(And so, no, I don’t agree for universities to fund people to go out and attend conferences just to listen in. That’s just like sending them out to see a very expensive movie. Universities should fund their faculty members who go out to present papers at academic conferences. They after all are the ones who are likely to go on producing more conference-grade papers, much to the advantage of the school that employs them. Am I glad my cluster head, my dean, and the AVP think so, too. They made it possible for me to be here in four hops. Two hops by Malaysian Air, by the way. Knock on wood.)
Two more days.
It’s a good thing I took quarters in the university area here in Sisli, about three kilometers from the Hilton Bomonti. The walk to and from the conference brings me clear across the busy center to take my chances dodging crazy traffic, well past the skyline where Trump does not tower (there are higher buildings than Trump Tower – the Marriott, for one), past abandoned buildings and bustling flea markets, mosques, fashionista window display, fish on ice by the sidewalk, cafés, bakeries, fruit stalls, and stray cats along the cobbled side streets.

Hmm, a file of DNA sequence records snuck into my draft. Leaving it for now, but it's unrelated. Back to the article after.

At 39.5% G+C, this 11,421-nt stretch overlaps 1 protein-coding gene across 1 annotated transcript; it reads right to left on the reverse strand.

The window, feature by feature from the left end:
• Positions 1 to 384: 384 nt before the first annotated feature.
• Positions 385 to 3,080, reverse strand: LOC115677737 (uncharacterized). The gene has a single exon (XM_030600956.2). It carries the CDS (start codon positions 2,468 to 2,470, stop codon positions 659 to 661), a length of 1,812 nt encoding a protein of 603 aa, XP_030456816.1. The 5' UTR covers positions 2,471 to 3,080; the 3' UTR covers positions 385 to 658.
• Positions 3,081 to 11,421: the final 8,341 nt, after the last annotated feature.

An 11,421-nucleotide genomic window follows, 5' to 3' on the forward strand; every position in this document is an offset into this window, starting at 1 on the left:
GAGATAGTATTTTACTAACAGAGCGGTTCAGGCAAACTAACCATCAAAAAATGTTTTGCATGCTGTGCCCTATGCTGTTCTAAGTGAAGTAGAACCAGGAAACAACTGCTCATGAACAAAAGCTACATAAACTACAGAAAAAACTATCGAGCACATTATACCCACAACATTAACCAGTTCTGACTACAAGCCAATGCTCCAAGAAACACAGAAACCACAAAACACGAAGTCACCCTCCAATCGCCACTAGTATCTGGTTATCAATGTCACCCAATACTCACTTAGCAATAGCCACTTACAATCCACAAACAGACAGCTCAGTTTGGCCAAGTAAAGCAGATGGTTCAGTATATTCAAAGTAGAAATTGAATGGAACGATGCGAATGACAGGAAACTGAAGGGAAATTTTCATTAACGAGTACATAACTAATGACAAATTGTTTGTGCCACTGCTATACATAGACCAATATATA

I ogle. It’s the thing to do in Istanbul where there’s so much to see and so little time.
[Wayward and Fanciful is Gail Ilagan’s column for MindaViews, the opinion section of MindaNews. Gail Ilagan, PhD, is chair of the Department of Psychology of the Ateneo de Davao University and and Director of its Center of Psychological Extension Research Services (COPERS). She is also vice chair of the Mindanao News and Information Center Service Cooperative]